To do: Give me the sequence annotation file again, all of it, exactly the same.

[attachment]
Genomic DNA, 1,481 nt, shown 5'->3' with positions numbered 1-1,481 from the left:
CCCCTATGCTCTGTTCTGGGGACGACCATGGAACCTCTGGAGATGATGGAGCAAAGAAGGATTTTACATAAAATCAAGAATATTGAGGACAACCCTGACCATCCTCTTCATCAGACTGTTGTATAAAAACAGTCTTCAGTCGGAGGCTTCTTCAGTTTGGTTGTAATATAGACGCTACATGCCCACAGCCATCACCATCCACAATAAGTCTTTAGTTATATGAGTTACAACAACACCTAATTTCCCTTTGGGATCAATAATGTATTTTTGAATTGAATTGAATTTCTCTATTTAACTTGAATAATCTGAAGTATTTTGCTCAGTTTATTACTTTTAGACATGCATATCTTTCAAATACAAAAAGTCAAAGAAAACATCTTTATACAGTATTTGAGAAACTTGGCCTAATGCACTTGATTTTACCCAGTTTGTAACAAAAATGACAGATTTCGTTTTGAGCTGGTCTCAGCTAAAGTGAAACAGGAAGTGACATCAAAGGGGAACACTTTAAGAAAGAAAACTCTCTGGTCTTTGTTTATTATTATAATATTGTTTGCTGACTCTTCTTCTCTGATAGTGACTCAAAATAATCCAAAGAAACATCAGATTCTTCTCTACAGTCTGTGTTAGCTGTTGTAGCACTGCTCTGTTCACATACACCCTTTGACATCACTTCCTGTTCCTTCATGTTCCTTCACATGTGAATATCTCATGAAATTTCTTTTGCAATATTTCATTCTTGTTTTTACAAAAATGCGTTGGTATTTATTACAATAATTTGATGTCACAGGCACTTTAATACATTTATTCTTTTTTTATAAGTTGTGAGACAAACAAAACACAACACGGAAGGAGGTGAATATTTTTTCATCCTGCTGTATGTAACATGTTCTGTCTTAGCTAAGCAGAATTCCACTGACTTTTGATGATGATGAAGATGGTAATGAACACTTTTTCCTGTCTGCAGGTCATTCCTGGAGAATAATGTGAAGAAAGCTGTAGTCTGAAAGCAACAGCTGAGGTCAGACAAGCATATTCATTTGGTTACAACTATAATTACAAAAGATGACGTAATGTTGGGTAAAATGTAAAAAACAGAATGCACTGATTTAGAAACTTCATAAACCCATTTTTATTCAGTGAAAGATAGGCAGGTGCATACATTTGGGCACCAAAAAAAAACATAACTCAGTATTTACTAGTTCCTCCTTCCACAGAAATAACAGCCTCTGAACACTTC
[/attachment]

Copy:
Genomic DNA, 1,481 nt, shown 5'->3' with positions numbered 1-1,481 from the left:
CCCCTATGCTCTGTTCTGGGGACGACCATGGAACCTCTGGAGATGATGGAGCAAAGAAGGATTTTACATAAAATCAAGAATATTGAGGACAACCCTGACCATCCTCTTCATCAGACTGTTGTATAAAAACAGTCTTCAGTCGGAGGCTTCTTCAGTTTGGTTGTAATATAGACGCTACATGCCCACAGCCATCACCATCCACAATAAGTCTTTAGTTATATGAGTTACAACAACACCTAATTTCCCTTTGGGATCAATAATGTATTTTTGAATTGAATTGAATTTCTCTATTTAACTTGAATAATCTGAAGTATTTTGCTCAGTTTATTACTTTTAGACATGCATATCTTTCAAATACAAAAAGTCAAAGAAAACATCTTTATACAGTATTTGAGAAACTTGGCCTAATGCACTTGATTTTACCCAGTTTGTAACAAAAATGACAGATTTCGTTTTGAGCTGGTCTCAGCTAAAGTGAAACAGGAAGTGACATCAAAGGGGAACACTTTAAGAAAGAAAACTCTCTGGTCTTTGTTTATTATTATAATATTGTTTGCTGACTCTTCTTCTCTGATAGTGACTCAAAATAATCCAAAGAAACATCAGATTCTTCTCTACAGTCTGTGTTAGCTGTTGTAGCACTGCTCTGTTCACATACACCCTTTGACATCACTTCCTGTTCCTTCATGTTCCTTCACATGTGAATATCTCATGAAATTTCTTTTGCAATATTTCATTCTTGTTTTTACAAAAATGCGTTGGTATTTATTACAATAATTTGATGTCACAGGCACTTTAATACATTTATTCTTTTTTTATAAGTTGTGAGACAAACAAAACACAACACGGAAGGAGGTGAATATTTTTTCATCCTGCTGTATGTAACATGTTCTGTCTTAGCTAAGCAGAATTCCACTGACTTTTGATGATGATGAAGATGGTAATGAACACTTTTTCCTGTCTGCAGGTCATTCCTGGAGAATAATGTGAAGAAAGCTGTAGTCTGAAAGCAACAGCTGAGGTCAGACAAGCATATTCATTTGGTTACAACTATAATTACAAAAGATGACGTAATGTTGGGTAAAATGTAAAAAACAGAATGCACTGATTTAGAAACTTCATAAACCCATTTTTATTCAGTGAAAGATAGGCAGGTGCATACATTTGGGCACCAAAAAAAAACATAACTCAGTATTTACTAGTTCCTCCTTCCACAGAAATAACAGCCTCTGAACACTTC